by Emil Morhardt
Forestry economists worry about whether foresters can claim more societal benefits, including offsetting the effects of climate change, from forestry than merely the increased supply of trees; in econ-speak, “…what change in human well-being results from increasing, reducing or qualitatively varying…” the supply of ecosystem services commercial forests provide? Colin Price (2014) addresses this question largely in the abstract by providing an overview of eight general approaches to valuing non-market effects, which, although they break little new ground, provide an extremely clear overview of a generally murky subject.
Marketable benefits that are created or lost elsewhere in the economy include such things as shelter from the wind in the lee of a planted forest, usable, for example, by cattle to reduce their winter heat loss, hence their food consumption, increasing their net value. An example of financial costs that could be avoided by forestry includes the avalanche protection afforded by Swiss forests. Costs of past decisions might be positive or negative; an example is the lowering of a water table thanks to planting a Sitka spruce forest—a mire (bog) dominated by Sphagnum moss suffered ecological damage leading to the question of whether the ecology or the spruce were worth more, not something easily determined by economists, even with plenty of ecological opinion on the side. Maybe some of the value of the mire could be provided by a similar one in a park or botanical garden, letting the foresters off the hook. It is not totally clear how this might be determined. Maybe the value of the mire could be determined by how much money ordinary citizens paid (or said they might be willing to pay) to afford it some protection—we know more-or-less how much they paid, or would be willing to pay, for spruce at the lumber yard. Or maybe we could just depend on the opinions of experts on how much people would be prepared to pay. Finally, are houses worth more (or less) if they are near a commercial forest? Or the mire that the forest displaced?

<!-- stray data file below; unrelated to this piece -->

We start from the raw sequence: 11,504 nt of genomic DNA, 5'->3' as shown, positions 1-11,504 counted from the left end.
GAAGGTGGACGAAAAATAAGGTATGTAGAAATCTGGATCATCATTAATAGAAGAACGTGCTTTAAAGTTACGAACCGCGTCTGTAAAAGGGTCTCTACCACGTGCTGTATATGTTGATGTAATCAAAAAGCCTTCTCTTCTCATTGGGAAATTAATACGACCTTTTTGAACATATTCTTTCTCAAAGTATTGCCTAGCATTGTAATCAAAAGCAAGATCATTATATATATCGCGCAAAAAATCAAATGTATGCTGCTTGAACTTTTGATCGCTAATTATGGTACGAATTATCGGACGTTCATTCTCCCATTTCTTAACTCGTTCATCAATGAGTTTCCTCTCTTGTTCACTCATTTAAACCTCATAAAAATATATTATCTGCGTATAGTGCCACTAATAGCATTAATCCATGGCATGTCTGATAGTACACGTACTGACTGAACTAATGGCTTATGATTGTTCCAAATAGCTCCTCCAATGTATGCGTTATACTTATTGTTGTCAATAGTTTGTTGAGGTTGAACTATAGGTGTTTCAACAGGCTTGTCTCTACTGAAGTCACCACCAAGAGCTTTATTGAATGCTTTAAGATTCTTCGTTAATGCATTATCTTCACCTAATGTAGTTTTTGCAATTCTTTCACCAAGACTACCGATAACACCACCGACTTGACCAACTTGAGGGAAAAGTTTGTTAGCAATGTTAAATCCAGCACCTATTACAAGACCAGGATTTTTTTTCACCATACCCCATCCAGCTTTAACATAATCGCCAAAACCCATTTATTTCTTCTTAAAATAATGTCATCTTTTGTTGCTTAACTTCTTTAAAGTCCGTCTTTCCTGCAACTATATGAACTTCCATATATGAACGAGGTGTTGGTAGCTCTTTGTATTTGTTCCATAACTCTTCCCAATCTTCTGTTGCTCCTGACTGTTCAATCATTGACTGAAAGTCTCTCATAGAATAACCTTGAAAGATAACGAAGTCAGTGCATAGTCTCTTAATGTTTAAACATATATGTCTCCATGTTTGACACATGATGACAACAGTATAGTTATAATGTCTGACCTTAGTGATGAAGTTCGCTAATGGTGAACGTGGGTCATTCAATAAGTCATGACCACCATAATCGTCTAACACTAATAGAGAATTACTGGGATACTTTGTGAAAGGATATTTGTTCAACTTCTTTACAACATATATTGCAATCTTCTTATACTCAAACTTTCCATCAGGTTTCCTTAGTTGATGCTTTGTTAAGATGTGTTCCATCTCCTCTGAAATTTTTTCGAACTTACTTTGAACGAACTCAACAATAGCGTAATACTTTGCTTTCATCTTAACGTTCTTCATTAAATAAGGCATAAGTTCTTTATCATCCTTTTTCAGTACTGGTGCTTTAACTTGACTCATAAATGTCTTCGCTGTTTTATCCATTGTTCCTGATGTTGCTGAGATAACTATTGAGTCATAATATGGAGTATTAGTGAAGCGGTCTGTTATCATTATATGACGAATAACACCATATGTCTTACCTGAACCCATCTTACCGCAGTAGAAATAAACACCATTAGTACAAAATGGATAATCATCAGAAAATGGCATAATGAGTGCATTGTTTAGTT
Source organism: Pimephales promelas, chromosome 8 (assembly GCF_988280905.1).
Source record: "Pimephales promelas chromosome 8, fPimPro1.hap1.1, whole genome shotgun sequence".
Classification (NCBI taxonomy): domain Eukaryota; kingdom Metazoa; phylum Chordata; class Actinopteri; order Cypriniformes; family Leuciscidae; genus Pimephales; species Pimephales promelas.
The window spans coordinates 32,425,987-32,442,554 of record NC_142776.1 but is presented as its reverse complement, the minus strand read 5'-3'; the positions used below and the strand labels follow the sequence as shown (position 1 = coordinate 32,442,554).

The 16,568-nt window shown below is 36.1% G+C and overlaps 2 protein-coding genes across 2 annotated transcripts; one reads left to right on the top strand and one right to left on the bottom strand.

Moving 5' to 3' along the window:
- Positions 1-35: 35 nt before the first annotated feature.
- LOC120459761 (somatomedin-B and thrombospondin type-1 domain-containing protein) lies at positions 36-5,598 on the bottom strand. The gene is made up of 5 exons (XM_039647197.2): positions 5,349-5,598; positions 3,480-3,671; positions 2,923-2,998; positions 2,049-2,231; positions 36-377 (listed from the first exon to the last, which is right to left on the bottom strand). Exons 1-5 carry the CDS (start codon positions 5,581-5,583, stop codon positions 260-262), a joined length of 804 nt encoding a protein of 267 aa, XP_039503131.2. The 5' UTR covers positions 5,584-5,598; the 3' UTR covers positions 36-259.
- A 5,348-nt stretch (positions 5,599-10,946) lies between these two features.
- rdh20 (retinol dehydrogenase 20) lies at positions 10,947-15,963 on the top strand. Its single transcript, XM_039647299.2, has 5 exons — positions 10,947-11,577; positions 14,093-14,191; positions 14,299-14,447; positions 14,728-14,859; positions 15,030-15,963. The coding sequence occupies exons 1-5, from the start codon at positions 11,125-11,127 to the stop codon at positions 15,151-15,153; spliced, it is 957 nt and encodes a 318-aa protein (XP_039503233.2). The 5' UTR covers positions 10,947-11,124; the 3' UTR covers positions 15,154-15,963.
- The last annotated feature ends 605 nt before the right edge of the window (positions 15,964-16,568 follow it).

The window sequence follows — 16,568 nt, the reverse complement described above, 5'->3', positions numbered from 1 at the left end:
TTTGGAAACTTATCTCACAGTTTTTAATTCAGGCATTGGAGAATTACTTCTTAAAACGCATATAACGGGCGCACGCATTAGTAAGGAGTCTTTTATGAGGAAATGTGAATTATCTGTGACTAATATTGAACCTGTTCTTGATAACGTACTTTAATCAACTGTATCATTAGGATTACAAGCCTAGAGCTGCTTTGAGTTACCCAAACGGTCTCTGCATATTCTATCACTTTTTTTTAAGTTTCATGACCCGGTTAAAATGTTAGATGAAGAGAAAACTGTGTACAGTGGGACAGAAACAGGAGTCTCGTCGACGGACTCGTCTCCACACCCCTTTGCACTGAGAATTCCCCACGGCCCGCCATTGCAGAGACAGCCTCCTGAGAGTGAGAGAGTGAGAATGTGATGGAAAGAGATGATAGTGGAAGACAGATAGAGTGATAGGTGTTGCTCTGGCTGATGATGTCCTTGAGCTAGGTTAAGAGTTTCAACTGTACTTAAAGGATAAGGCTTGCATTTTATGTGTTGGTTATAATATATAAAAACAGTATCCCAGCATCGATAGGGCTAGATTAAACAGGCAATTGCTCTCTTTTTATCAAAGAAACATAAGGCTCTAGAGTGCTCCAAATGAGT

Price notes that people proposing a value for things like forests or mires might really be placing value on their knowledge that such things exist, rather than on any concrete or monetary value to themselves—what he calls a warm glow for behaving ethically. Is this good or bad? Maybe, he suggests, it represents a wild guess as to the value of the mire—not a satisfying result for quantitative economists.
And if you were thinking that the carbon sequestration value of forests was at least one unarguable point, Price would disillusion you of that as well. If the relative damage caused by a ton of carbon released into the atmosphere were higher in a decade or two when the forest is harvested and the carbon released back into the atmosphere [if it were], then the carbon sequestration value of the forest would have been negative.
But he concludes that “Economic valuation of ecosystem services [his professional interest] is “not intrinsically hostile” to the idea of protecting forests for their non-market values. It just might show the perceived value to be illusory.
Price, C., 2014. Regulating and supporting services and disservices: customary approaches to valuation, and a few surprising case-study results. New Zealand Journal of Forestry Science 44, S5.